Paulson rescue plan is unprecedented
Treasury Secretary Henry Paulson during the news conference announcing a federal takeover of Fannie Mae and Freddie Mac.
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Scott Jagow: The government's action on the financial crisis has reached a whole new level. Shortly, the President will speak at the White House about a plan to prop up the entire financial industry. This plan is still being worked out, but the idea is to buy up bad mortgage debt all over the place. The government announced two other major steps this morning. But first, let's start with this plan:
The speculation is that Congress will create something like the Resolution Trust Corporation. That was set up after the Savings and Loan debacle 20 years ago. Or it could be like the Reconstruction Finance Corporation, established during the Depression. Either way, this would be an unprecedented government intervention. Jeremy Hobson takes a look.
Jeremy Hobson: Treasury Secretary Henry Paulson said only that the plan will be a comprehensive approach to deal with illiquid assets on the balance sheets of U.S. financial institutions. Many think that means Washington will buy up bad mortgages that have been dragging down the markets. MIT Economist William Wheaton sees it as an act of genius.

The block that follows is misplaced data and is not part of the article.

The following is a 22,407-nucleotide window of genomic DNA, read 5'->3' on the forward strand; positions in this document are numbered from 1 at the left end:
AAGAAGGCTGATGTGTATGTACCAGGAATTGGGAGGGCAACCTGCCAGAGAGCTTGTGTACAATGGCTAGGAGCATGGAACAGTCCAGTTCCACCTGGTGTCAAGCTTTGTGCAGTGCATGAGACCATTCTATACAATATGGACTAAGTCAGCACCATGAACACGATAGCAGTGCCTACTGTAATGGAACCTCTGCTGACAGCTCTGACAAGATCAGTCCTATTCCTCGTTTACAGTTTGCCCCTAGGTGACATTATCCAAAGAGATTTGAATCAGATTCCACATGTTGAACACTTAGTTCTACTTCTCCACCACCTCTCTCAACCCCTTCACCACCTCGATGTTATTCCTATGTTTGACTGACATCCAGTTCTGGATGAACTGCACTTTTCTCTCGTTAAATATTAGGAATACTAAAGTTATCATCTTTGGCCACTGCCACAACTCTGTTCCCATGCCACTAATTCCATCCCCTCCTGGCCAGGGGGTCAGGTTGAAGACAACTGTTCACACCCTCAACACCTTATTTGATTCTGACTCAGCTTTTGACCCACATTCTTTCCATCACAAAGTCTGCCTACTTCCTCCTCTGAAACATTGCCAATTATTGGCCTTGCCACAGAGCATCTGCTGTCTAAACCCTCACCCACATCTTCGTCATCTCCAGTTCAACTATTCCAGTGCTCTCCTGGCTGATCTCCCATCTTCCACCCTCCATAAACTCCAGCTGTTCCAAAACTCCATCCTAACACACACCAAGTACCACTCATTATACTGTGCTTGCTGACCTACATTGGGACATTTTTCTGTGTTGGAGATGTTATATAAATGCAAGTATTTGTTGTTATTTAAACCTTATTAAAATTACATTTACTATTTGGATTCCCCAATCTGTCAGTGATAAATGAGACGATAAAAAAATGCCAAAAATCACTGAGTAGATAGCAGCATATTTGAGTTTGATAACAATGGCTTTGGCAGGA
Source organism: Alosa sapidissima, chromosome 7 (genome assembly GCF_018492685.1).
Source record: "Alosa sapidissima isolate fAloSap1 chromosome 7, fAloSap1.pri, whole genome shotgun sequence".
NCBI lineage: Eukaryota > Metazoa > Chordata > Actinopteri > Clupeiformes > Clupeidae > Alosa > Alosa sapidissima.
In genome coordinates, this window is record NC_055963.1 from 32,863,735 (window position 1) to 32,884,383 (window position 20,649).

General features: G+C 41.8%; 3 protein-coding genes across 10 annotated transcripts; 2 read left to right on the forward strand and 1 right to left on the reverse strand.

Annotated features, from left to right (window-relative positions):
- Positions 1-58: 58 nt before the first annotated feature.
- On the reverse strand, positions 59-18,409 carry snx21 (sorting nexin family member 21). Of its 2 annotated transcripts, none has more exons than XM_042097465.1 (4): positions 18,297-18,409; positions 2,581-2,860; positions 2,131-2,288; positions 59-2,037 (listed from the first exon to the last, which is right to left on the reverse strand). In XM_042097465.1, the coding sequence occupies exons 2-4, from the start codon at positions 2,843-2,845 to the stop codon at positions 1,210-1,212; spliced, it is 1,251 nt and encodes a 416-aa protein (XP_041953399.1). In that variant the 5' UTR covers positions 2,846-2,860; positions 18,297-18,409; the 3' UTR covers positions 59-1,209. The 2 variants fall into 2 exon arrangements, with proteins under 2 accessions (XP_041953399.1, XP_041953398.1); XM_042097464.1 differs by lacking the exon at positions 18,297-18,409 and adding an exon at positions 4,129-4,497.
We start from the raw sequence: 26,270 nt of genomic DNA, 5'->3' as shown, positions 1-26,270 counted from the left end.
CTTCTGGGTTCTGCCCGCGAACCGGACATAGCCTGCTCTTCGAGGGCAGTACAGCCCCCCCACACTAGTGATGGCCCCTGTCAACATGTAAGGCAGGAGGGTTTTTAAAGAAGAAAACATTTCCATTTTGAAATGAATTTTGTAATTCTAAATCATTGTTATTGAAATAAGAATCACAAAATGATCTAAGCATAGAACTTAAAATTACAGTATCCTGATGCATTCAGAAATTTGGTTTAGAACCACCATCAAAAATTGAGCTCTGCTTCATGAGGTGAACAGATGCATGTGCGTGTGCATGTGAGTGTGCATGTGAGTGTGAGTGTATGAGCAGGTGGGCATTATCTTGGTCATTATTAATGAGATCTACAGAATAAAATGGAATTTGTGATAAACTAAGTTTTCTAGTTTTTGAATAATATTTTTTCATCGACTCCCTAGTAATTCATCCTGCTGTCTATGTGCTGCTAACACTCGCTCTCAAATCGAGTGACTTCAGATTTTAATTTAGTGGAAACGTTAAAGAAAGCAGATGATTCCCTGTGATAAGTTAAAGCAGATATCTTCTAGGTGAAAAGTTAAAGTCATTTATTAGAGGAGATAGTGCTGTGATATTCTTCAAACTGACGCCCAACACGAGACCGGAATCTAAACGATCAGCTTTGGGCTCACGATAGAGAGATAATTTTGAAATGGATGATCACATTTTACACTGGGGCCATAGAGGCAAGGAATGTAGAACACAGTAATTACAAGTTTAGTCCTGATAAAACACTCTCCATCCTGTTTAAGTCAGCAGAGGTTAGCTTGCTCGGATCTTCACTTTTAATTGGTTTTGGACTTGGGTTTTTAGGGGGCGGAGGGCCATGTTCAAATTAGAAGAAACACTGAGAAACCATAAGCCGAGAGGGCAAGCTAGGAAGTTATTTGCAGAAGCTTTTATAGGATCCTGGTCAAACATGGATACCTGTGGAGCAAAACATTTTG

William Wheaton: I think it's exactly what the markets need. It's certainly what the housing market needs. And I'm quite optimistic and bullish.
Wheaton says he wouldn't be surprised if, in the end, the scheme doesn't cost tax payers a dime.
Wheaton: It's gonna buy mortgages at a time when people are desperate to sell them and then in so doing get rid of a lot of the market fear, and then turn around in two or three or four months and sell them.
Of course, if they don't sell, taxpayers would again be on the hook, possibly for hundreds of billions of dollars. Senior lawmakers say they expect legislation sometime next week.
In New York, I'm Jeremy Hobson for Marketplace.